The world’s supply of oil is returning — slowly — to balance. In the first half of 2019, supply exceeded demand by 900,000 barrels a day, but the second-quarter excess was just 500,000 barrels a day. By the end of the first quarter of next year, global stockpiles will have increased by 136 million barrels.
The important detail is that the recent agreement between OPEC and its partners, aka OPEC+, has failed to achieve its goal of rebalancing the market for crude and will continue failing into next year. OPEC itself is expected to continue producing about 30 million barrels a day through the remainder of this year. In 2020, demand for OPEC crude could drop to 28 million barrels a day, a production level last seen in 2003.
The International Energy Agency (IEA) reported the data Friday in its July Oil Market Report. The agency stuck with its estimate of demand growth for 2019 of 1.2 million barrels a day. That estimate has not changed in three months.
Next year, the agency is predicting demand growth of 1.4 million barrels a day. That may sound like an improvement but in reality is 450,000 barrels a day below previous estimates. There are “many reasons” for the lowered estimate: “European demand is sluggish; growth in India vanished in April and May due to a slowdown in LPG deliveries and weakness in the aviation sector; and in the US demand for both gasoline and diesel in the first half of 2019 is lower year-on-year.”
The recent agreement between Saudi Arabia and Russia to restrict production through the first quarter of next year will have one major effect on the world oil market: OPEC will continue to bleed market share. Or, as the IEA puts it: “Clearly, this presents a major challenge to those who have taken on the task of market management.”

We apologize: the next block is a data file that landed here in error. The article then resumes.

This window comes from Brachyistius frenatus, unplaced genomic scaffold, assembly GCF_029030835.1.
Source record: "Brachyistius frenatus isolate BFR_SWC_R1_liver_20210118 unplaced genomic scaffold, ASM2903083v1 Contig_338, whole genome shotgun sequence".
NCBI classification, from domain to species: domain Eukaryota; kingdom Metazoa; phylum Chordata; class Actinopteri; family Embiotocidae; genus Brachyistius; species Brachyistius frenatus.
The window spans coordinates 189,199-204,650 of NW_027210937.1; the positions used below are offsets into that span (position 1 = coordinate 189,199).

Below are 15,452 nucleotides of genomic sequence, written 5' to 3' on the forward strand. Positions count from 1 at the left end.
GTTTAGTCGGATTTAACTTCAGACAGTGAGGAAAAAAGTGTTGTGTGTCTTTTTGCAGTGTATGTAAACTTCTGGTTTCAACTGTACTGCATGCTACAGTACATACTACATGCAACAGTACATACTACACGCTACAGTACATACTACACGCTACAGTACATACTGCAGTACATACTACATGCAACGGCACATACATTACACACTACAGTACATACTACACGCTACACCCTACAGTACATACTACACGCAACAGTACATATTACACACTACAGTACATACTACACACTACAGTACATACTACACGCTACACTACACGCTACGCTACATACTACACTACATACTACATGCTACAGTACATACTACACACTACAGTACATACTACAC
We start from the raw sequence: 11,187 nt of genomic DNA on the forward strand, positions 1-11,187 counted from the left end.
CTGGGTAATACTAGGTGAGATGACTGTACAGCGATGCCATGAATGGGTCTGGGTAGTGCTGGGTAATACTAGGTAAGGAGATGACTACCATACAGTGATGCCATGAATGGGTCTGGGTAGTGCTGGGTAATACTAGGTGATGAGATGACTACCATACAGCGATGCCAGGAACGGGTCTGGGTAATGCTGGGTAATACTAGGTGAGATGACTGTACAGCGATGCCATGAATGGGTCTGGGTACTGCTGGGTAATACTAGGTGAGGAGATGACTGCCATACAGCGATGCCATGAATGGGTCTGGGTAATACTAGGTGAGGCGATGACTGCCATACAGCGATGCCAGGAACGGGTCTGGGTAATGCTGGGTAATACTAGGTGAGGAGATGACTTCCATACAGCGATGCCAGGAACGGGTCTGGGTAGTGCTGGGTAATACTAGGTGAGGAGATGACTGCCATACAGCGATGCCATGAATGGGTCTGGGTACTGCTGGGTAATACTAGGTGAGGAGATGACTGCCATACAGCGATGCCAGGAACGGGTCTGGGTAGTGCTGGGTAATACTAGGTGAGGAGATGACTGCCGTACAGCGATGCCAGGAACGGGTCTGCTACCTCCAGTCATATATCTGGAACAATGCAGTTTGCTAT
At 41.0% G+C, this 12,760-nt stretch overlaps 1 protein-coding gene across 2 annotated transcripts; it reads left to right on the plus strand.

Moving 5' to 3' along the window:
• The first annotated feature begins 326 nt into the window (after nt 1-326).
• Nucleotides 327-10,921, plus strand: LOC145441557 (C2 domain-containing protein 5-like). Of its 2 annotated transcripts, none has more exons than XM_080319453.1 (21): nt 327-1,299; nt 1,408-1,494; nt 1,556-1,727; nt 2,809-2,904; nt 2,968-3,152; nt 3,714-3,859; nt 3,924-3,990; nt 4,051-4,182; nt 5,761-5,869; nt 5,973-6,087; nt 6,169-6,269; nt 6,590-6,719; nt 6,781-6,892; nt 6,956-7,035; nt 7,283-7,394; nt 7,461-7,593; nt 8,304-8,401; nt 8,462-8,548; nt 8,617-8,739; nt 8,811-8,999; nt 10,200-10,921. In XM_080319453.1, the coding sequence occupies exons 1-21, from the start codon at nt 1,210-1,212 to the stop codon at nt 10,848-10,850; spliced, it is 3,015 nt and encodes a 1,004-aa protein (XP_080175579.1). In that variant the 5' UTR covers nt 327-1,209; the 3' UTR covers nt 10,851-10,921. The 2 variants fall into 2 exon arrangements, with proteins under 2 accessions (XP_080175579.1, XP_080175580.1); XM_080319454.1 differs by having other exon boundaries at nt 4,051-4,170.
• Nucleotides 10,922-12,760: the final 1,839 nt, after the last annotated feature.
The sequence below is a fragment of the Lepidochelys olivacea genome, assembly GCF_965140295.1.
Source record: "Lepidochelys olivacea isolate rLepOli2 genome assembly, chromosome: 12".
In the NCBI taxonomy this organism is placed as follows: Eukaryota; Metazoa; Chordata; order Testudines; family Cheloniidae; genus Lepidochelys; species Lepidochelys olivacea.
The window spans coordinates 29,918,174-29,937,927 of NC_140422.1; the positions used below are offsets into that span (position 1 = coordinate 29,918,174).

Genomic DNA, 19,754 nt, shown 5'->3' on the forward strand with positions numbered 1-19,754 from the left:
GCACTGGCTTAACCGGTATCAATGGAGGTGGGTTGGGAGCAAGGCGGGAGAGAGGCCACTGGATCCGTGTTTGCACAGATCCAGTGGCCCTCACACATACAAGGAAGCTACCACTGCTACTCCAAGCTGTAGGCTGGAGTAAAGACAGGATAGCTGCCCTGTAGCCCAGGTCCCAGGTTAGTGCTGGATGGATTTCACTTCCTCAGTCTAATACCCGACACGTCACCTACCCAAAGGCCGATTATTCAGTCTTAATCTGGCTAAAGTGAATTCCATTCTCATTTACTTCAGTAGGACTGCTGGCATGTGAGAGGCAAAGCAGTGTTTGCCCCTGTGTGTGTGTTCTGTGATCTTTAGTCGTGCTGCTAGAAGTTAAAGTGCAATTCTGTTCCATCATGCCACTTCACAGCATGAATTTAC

Recent price increases reflect events like the attacks on oil shipments out of the Persian Gulf and the shut-in of Gulf of Mexico platforms ahead of Hurricane Barry that do lift prices, but only temporarily. The longer range outlook for the global economy is weak, and a slowly growing world economy does not need as much oil. By reducing production, OPEC is shooting itself in the foot — or worse.
If we look out beyond the next year or two, the picture gets even cloudier for oil producers. Demand for oil and refined products is forecast to decline as more electric vehicles hit the world’s highways. Researchers at BloombergNEF in May forecast electric vehicle sales to rise from a record 1.1 million worldwide last year to 11 million in 2025, and then surge to 30 million in 2030 as EVs establish cost advantage over internal combustion engine (ICE) cars.
For now, though, the IEA sums up the world oil market this way: “Market tightness is not an issue for the time being and any re-balancing seems to have moved further into the future.” In other words, there’s plenty of oil and there will continue to be plenty of oil well into next year.
West Texas Intermediate (WTI) crude oil traded at around $60.30 a barrel Friday morning, up less than a dime for the day. Brent crude traded at around $66.70 a barrel, about 20 cents above Thursday’s settlement price.